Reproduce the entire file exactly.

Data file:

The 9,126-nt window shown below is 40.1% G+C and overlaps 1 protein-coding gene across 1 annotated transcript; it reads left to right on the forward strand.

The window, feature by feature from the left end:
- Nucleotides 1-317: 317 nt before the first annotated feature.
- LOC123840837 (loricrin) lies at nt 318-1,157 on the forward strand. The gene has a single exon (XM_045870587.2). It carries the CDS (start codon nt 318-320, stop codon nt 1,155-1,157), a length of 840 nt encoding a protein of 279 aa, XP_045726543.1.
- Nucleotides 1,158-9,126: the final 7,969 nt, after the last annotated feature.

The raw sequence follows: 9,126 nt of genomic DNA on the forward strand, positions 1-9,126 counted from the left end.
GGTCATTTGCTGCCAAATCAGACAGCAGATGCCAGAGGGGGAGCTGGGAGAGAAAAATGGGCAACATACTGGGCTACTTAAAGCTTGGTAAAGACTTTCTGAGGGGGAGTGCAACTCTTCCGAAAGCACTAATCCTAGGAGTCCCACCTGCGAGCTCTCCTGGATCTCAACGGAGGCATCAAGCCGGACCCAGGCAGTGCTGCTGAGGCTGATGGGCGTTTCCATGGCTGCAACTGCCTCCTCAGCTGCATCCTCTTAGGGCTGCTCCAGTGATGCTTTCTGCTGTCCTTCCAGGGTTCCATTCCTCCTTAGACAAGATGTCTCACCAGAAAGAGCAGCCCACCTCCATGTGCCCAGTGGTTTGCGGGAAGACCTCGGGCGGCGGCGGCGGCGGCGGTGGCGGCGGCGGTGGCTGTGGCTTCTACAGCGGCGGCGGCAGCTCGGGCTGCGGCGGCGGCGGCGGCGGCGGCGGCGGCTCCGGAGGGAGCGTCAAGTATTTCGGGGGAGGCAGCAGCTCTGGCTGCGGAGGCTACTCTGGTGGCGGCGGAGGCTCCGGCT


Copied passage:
The 9,126-nt window shown below is 40.1% G+C and overlaps 1 protein-coding gene across 1 annotated transcript; it reads left to right on the forward strand.

The window, feature by feature from the left end:
- Nucleotides 1-317: 317 nt before the first annotated feature.
- LOC123840837 (loricrin) lies at nt 318-1,157 on the forward strand. The gene has a single exon (XM_045870587.2). It carries the CDS (start codon nt 318-320, stop codon nt 1,155-1,157), a length of 840 nt encoding a protein of 279 aa, XP_045726543.1.
- Nucleotides 1,158-9,126: the final 7,969 nt, after the last annotated feature.

The raw sequence follows: 9,126 nt of genomic DNA on the forward strand, positions 1-9,126 counted from the left end.
GGTCATTTGCTGCCAAATCAGACAGCAGATGCCAGAGGGGGAGCTGGGAGAGAAAAATGGGCAACATACTGGGCTACTTAAAGCTTGGTAAAGACTTTCTGAGGGGGAGTGCAACTCTTCCGAAAGCACTAATCCTAGGAGTCCCACCTGCGAGCTCTCCTGGATCTCAACGGAGGCATCAAGCCGGACCCAGGCAGTGCTGCTGAGGCTGATGGGCGTTTCCATGGCTGCAACTGCCTCCTCAGCTGCATCCTCTTAGGGCTGCTCCAGTGATGCTTTCTGCTGTCCTTCCAGGGTTCCATTCCTCCTTAGACAAGATGTCTCACCAGAAAGAGCAGCCCACCTCCATGTGCCCAGTGGTTTGCGGGAAGACCTCGGGCGGCGGCGGCGGCGGCGGTGGCGGCGGCGGTGGCTGTGGCTTCTACAGCGGCGGCGGCAGCTCGGGCTGCGGCGGCGGCGGCGGCGGCGGCGGCGGCTCCGGAGGGAGCGTCAAGTATTTCGGGGGAGGCAGCAGCTCTGGCTGCGGAGGCTACTCTGGTGGCGGCGGAGGCTCCGGCT